(Note the term “origin” is a standard way of referring to
“the repository from whence you cloned”, and
origin/BRANCH refers to “BRANCH as it looks in the
repository from whence you cloned”. However, there is nothing
magical about the name “origin”. It’s set up to DTRT in your
WORKING-DIRECTORY/.git/config file, and the clone command set it
all up for you, which is why you have them now.)
Get to Work
The canonical way to “get moving” with a new task in Git is
to somehow create a branch for it. Branches are designed to be cheap and
quick to create so that users will not be shy about creating a new one.
Naming conventions are your own, but generally I like to call a
branch USERNAME/TASK when I’m still not sure exactly what I’ll be
doing with it (i.e., who I will publish it to, etc.) You can always merge
it back into another branch, or copy it to another branch (perhaps using a
more formal name) later.
Where do you Start Your Branch From?
Once a repository exists, each branch in the repository comes from
somewhere — it has a parent. These relationships help Git know how
to easily merge branches together. So, the most typical procedure of
starting a new branch of your own is to begin with an existing branch.
The git checkout command is the easiest to use to start this:
git checkout -b USERNAME/feature origin/master
In this example, we’ve created our own local branch, called
USERNAME/feature, and it’s started from the current state
of origin/master. When you are getting started, you will
probably usually want to always base your new branches off of ones that
exist on the origin. This isn’t a rule, it’s just less confusing
for a newbie if all your branches have a parent revision that live on the
Now, it’s important to note here that no branch stands still. It’s
best to think about a branch as a “moving pointer” to a linked
list of some set of revisions in the repository.
Every revision stored in git, local or remote, has a SHA1 which is
computed based on the revisions before it plus new patch the revision just
Meanwhile, the only two substantive differences between one of these
SHA1 identifiers and an actual branch is that (a) Git keeps changing what
identifier the branch refers to as new commits come in (aka it moves the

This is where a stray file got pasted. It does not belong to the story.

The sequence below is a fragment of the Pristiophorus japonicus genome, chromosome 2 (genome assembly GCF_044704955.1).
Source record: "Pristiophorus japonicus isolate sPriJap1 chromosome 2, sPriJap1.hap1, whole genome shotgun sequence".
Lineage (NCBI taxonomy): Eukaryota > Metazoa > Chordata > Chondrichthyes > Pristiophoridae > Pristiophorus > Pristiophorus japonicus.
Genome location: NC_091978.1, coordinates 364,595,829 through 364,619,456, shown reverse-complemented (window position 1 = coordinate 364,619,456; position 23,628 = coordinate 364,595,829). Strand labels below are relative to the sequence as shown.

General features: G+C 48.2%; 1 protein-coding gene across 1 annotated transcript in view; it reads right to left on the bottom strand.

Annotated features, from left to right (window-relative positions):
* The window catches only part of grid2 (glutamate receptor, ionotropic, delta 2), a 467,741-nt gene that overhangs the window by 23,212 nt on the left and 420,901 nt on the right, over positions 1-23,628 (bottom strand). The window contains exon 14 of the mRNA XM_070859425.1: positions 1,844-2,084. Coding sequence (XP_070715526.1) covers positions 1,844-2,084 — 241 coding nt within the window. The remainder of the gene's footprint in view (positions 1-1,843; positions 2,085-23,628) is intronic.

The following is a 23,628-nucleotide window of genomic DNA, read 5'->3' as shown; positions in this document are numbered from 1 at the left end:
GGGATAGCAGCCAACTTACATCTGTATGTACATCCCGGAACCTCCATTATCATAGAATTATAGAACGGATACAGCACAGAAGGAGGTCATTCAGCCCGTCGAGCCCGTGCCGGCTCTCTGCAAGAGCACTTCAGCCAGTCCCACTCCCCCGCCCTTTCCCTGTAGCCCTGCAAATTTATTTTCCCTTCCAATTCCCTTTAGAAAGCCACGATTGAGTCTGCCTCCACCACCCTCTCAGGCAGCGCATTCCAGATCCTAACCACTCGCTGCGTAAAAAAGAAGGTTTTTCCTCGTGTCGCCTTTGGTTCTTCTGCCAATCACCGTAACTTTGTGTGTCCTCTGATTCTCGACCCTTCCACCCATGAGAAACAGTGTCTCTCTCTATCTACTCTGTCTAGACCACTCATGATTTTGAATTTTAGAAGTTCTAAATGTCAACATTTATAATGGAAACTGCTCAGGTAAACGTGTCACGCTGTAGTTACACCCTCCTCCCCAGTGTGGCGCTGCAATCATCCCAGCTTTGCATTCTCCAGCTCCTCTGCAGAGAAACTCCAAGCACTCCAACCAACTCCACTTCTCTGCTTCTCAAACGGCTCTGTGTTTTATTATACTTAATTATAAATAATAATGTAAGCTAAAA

branch’s HEAD), and (b) Git keeps track of the history of identifiers the
branch previously referred to.
So, above, when we asked git checkout to creat a new branch called
USERNAME/feature based on origin/master, the two
important things to realize are that (a) your new branch has its HEAD
pointing at the same head that is currently the HEAD of
origin/master, and (b) you got a new list to start adding
revisions in the new branch.
We didn’t have to use branch for that. We could have simply started
our branch from any old SHA1 of any revision. We happened to want to
declare a relationship with the master branch on the server in
this case, but we could have easily picked any SHA1 from our git log and
used that one.
Do Not Fear the checkout
Every time you run a git checkout SOMETHING command, your
entire working directory changes. This normally scares Subversion users;
it certainly scared me the first time I used git checkout
SOMETHING. But, the only reason it is scary is because svn
switch, which is the roughly analogous command in the Subversion
world, so often doesn’t do something sane with your working copy. By
contrast, switching branches and changing your whole working directory is
a common occurrence with git.
Note, however, that you cannot do git checkout with
uncommitted changes in your directory (which, BTW, also makes it safer
than svn switch). However, don’t be too Subversion-user-like and
therefore afraid to commit things. Remember, with Git (and unlike with
Subversion), committing and publishing are two different operations. You
can commit to your heart’s content on local branches and merge or push
into public branches later. (There are even commands to squash many
commits into one before putting it on a public branch, in case you don’t
want people to see all the intermediate goofiness you might have done.
This is why, BTW, many Git users commit as often as an SVN user would save
in their editors.)
However, if you must switch checkouts but really do fear making
commits, there is a tool for you: look into git stash.
Share with the Group
Once you’ve been doing some work, you’ll end up with some useful work
finished on a USERNAME/feature branch. As noted before, this is
your own private branch. You probably want to use the shared repository
to make your work available to others.
When using a shared Git repository, there are two ways to share your
branches with your colleagues. The first procedure is when you simply